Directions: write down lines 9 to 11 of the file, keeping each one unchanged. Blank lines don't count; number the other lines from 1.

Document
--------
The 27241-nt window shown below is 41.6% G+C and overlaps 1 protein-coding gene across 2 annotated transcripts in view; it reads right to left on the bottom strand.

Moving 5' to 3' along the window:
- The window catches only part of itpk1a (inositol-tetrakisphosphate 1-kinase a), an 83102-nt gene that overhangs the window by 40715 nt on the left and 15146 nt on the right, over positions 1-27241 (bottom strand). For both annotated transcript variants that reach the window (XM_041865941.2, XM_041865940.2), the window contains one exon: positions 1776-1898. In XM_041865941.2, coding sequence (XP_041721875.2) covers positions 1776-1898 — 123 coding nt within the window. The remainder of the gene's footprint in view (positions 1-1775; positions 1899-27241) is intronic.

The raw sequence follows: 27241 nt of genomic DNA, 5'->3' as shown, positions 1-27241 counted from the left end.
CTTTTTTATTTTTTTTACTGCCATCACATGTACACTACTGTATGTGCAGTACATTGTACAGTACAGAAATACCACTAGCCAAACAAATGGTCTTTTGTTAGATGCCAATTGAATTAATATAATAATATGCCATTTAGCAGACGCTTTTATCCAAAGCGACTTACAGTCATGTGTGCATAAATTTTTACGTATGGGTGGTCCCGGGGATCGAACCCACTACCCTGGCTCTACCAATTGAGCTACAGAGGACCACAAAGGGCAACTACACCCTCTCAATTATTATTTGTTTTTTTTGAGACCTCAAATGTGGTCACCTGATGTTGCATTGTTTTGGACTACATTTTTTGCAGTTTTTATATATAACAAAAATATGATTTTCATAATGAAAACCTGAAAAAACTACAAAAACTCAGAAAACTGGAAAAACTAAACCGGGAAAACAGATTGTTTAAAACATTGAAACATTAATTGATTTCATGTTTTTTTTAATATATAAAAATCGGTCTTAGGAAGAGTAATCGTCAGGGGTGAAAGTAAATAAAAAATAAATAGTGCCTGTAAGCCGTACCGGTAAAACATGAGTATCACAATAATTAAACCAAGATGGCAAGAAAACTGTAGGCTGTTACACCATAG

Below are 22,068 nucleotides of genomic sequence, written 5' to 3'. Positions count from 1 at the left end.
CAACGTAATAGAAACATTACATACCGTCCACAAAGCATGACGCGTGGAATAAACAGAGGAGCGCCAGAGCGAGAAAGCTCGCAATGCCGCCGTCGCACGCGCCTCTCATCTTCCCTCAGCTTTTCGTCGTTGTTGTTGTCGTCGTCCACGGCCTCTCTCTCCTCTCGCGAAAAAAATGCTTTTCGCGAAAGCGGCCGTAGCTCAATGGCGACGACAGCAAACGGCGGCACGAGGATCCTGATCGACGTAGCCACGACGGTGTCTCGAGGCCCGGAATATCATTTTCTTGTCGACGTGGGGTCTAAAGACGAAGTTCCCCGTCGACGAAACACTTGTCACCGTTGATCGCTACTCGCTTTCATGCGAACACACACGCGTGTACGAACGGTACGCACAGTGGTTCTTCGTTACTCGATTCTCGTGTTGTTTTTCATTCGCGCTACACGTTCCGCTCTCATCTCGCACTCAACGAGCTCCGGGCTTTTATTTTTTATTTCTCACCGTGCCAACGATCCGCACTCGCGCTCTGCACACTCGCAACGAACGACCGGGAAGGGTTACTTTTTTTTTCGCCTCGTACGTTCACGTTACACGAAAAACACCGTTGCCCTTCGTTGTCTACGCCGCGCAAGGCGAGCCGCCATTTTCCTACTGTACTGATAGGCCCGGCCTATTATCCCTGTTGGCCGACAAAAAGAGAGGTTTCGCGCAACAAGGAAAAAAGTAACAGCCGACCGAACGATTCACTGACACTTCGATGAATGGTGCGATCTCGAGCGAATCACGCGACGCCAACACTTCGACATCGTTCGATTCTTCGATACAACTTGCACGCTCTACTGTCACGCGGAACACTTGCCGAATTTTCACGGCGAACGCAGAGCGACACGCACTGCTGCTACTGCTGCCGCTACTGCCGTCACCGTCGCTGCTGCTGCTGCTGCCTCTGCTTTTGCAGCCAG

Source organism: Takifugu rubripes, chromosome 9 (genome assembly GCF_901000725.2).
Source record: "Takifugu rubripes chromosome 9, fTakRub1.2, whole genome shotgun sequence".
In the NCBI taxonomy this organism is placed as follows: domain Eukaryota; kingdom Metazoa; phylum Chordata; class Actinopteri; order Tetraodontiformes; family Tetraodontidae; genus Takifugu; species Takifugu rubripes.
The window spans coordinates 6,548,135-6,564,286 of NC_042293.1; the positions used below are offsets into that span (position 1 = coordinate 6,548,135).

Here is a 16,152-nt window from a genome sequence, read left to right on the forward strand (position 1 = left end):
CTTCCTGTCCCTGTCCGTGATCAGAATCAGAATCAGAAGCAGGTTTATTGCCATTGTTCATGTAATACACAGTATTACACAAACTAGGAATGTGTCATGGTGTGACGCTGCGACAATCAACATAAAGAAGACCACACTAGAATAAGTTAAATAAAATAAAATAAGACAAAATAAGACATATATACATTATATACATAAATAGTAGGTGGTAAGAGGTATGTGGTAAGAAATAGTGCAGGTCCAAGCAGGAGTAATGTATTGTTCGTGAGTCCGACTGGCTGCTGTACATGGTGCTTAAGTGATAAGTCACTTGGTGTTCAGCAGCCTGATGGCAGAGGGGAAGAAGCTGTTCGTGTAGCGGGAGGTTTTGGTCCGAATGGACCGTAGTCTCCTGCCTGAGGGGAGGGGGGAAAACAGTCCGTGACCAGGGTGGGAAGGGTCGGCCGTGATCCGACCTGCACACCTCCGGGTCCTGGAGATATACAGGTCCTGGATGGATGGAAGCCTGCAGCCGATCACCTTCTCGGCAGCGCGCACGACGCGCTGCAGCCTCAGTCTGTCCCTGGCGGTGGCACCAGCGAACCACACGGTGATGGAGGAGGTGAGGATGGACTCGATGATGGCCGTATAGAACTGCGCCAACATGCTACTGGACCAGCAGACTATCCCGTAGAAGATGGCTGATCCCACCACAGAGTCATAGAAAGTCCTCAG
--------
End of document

Source record: "Takifugu rubripes chromosome 9, fTakRub1.2, whole genome shotgun sequence".
In the NCBI taxonomy this organism is placed as follows: domain Eukaryota; kingdom Metazoa; phylum Chordata; class Actinopteri; order Tetraodontiformes; family Tetraodontidae; genus Takifugu; species Takifugu rubripes.
The window spans coordinates 6,548,135-6,564,286 of NC_042293.1; the positions used below are offsets into that span (position 1 = coordinate 6,548,135).